Update on the Dragon’s Breath Series and a snippet

I know a lot of people have been wondering when the next installment of the Dragon’s Breath Series will come. So sorry for the delay! There has been a lot going on in my personal life that has caused this, but I am working on the next book. As of right now, my goal is to publish it in mid to late October (2019). I’ll update here as I know more.

Thank you so much for your patience. I know it’s been a long wait, and I appreciate every reader who has stuck by me. As a small compensation, I’m including a snippet from Captured in Flames (book 5 of the series) here. Keep in mind this is not the edited copy so there may be some minor changes before the book is finalized. Those of you who are in my Facebook fan group have already seen this excerpt, but I wanted my broader audience to have a chance to read it.

Aidan and I continued moving along and came out from under the bridge, blinking into the bright sunlight.  I breathed a sigh of relief.  Crossing the border always felt even riskier than being in pure dragon territory.  The interstate was littered with demolished cars, burn holes, and rotting corpses to remind everyone—dragons and humans alike—of how dangerous it could be to anyone who passed through there.  No one used those stretches of highway unless they absolutely had to and only as long as needed.

Aidan led me a bit farther into shifter territory until we got behind some buildings where we wouldn’t be easily seen.  It was quiet with only the wind rustling through the trees nearby to break the silence.  Not even the birds chirped.  We were still too close to the border to see any activity except the occasional dragon patrol, but even they weren’t around at the moment.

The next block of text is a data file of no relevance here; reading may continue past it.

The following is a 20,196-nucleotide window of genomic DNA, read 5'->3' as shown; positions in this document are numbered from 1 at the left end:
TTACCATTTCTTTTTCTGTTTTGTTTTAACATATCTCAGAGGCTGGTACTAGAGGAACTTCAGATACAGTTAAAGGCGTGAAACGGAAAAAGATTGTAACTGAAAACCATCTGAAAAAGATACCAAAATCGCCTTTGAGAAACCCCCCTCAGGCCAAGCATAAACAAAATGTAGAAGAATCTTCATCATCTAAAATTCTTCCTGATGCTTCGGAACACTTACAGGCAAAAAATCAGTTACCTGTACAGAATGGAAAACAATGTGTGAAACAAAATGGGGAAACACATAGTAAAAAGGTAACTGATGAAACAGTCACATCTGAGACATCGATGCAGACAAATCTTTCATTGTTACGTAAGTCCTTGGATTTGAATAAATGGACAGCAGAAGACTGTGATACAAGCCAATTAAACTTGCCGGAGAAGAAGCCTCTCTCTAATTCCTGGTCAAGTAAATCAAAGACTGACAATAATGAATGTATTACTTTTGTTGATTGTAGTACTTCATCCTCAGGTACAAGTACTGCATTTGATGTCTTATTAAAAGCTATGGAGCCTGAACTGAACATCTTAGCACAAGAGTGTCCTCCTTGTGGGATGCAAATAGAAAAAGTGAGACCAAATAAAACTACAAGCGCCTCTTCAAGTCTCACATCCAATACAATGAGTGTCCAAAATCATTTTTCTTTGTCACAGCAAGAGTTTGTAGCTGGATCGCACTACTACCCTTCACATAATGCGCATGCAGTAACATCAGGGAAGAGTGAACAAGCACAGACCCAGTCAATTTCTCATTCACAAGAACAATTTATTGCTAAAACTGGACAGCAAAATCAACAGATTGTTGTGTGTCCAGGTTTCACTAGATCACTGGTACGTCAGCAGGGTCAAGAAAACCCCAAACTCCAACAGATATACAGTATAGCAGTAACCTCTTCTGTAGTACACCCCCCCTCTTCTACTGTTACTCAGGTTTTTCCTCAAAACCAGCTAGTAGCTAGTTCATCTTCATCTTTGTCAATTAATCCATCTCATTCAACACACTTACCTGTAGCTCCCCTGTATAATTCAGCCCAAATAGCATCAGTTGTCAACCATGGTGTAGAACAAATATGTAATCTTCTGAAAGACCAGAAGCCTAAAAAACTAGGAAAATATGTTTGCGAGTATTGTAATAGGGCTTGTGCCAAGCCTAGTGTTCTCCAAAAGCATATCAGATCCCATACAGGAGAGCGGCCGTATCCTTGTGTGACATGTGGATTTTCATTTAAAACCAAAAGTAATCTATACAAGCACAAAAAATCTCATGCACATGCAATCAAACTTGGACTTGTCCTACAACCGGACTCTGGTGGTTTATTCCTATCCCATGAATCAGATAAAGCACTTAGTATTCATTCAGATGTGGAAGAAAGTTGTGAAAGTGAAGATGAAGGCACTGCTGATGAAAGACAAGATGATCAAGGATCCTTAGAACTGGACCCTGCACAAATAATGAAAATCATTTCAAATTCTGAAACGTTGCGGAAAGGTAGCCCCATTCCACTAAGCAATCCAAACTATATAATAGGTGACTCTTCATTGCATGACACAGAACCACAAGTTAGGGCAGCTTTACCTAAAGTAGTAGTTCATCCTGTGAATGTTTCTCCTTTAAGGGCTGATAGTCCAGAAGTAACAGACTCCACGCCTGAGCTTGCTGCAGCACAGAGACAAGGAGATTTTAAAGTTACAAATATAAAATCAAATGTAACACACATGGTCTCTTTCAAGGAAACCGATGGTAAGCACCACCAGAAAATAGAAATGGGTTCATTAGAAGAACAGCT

“We must get you clean,” he said, wiggling his nose at my snot-covered garb. 

The tight pants and halter top I wore looked similar to black leather, but the outfit was really camrium.  A fire-proof cloth Aidan had designed for me that had additional sorcerer spells cast on it so it could protect against blades and bullets.  It was much more flexible than leather, which was important when one needed to move easily and quickly to fight.  More than once, the warrior garb had saved my life.

I looked to the left and right, confused.  Since the dragon cold had started spreading, I’d been bathing at our home before he returned at night from patrols.  This problem hadn’t come up before.   “There’s not exactly a shower around here for me to use, or even a pond for that matter.”

 “Stay close as I shift, and the flames will burn you clean,” he instructed.

“Wow.”  I cocked my head.  “Why have you not mentioned this nifty trick before?” 

Every night this week, I’d had to station myself in front of a wash basin and scrub myself for an hour to get all the snot and spit off of my clothes, hair, and body.  Never mind collecting all the water I’d needed for that.  And all along, there’d been a faster way that would leave me totally sterilized of germs.

“I never had to worry about you bringing illness to my people until now.”

Oh, right.  That would be bad.  “Good point.”

He moved closer until we almost touched and began shifting from human to dragon.  The first time I saw him transform I was terrified, but I’d grown used to the process since then.  Flames licked up his body, fanning against me, and I could just make out a shadowy figure as it stretched and grew into beast form.  After a minute, the fire subsided and his red dragon form appeared.  It was still a bit frightening to see him this way, but I’d learned to love the man and the beast.

I dropped my gaze to inspect myself and found not a speck of snot on me.  That was one impressive sterilization process.  I smiled at him and wagged a finger.  “I won’t forget you can do this.”